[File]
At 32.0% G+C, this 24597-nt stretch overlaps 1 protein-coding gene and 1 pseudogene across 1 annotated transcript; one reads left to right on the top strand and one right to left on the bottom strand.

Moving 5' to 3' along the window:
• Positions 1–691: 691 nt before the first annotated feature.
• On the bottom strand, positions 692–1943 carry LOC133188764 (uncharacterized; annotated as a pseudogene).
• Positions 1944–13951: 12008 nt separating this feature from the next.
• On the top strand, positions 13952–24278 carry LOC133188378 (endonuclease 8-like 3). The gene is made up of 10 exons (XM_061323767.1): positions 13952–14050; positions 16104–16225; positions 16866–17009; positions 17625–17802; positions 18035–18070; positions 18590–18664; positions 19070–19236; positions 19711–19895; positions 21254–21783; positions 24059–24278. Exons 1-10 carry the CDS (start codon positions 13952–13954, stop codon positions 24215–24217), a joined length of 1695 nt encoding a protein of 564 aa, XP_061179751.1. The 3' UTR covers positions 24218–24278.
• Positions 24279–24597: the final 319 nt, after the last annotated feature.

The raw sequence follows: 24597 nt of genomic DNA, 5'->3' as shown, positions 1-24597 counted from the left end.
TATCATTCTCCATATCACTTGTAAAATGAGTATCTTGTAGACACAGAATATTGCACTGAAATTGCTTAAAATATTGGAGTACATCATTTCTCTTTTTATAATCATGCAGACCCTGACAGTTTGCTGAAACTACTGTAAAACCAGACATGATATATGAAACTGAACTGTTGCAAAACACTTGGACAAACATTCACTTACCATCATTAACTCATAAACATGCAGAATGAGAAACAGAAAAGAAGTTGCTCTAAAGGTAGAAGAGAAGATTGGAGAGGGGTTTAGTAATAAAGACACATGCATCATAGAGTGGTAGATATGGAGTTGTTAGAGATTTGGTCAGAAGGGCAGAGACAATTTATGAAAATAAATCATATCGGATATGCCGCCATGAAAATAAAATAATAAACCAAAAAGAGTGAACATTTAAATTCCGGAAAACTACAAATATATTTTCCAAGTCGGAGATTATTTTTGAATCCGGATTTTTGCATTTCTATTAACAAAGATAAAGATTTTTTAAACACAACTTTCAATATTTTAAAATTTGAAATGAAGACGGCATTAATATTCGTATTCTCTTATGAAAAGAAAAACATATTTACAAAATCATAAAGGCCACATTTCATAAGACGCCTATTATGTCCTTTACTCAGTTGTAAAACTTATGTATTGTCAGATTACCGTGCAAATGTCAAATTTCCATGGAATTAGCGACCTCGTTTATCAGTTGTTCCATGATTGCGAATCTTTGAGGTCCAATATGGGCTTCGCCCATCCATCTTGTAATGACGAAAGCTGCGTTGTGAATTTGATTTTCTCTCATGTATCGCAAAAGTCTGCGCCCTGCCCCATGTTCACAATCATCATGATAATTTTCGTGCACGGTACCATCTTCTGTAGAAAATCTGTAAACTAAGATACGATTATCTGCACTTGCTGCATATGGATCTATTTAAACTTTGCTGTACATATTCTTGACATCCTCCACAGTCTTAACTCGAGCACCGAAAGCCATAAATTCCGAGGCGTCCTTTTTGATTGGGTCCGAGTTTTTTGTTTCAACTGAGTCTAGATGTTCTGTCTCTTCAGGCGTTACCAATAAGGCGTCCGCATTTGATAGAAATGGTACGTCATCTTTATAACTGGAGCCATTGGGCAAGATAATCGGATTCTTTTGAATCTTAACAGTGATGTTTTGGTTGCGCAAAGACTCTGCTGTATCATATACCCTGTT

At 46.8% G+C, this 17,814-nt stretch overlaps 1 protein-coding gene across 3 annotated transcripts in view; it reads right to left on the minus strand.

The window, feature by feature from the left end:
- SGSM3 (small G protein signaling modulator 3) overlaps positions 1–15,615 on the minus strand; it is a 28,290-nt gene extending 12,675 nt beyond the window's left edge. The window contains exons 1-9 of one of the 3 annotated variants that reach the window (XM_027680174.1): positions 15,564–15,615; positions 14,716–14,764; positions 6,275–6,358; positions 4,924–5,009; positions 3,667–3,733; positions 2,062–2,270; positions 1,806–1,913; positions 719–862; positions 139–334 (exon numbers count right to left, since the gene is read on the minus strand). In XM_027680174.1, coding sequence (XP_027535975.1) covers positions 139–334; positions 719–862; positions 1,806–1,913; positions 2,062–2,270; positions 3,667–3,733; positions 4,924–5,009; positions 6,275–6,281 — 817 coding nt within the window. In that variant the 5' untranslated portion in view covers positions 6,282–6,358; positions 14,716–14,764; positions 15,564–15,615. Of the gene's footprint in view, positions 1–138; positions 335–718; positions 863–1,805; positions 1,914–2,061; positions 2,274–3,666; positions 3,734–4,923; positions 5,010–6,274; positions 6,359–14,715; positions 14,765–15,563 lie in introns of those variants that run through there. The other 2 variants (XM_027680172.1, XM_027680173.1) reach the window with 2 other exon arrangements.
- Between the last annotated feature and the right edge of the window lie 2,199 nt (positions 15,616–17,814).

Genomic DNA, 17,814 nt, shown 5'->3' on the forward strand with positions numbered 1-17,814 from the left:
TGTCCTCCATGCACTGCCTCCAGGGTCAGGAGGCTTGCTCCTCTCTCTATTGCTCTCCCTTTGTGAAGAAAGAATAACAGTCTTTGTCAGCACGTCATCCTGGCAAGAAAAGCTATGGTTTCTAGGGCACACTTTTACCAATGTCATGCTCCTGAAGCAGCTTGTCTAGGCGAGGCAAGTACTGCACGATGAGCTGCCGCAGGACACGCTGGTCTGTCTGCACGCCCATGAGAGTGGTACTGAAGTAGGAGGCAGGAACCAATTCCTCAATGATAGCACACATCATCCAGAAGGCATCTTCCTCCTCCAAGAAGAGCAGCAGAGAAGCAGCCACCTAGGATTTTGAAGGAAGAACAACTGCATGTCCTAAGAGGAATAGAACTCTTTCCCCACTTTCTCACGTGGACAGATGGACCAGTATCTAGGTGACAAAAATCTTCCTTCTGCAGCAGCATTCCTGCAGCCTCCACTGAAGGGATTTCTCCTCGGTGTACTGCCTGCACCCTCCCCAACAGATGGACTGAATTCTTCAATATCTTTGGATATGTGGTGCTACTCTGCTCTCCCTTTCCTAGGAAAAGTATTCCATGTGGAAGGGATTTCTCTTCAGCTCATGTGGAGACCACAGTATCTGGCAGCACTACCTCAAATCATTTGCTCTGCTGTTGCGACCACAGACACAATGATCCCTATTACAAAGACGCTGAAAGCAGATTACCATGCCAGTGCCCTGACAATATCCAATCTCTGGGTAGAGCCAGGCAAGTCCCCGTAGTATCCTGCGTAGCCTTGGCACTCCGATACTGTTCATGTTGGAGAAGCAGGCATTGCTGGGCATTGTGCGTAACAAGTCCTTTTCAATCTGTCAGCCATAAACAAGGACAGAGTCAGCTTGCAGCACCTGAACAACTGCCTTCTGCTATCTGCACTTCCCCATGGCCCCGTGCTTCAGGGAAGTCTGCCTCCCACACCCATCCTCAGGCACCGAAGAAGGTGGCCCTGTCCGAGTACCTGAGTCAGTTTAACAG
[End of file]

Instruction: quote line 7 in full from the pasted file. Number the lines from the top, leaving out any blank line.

• Positions 24279–24597: the final 319 nt, after the last annotated feature.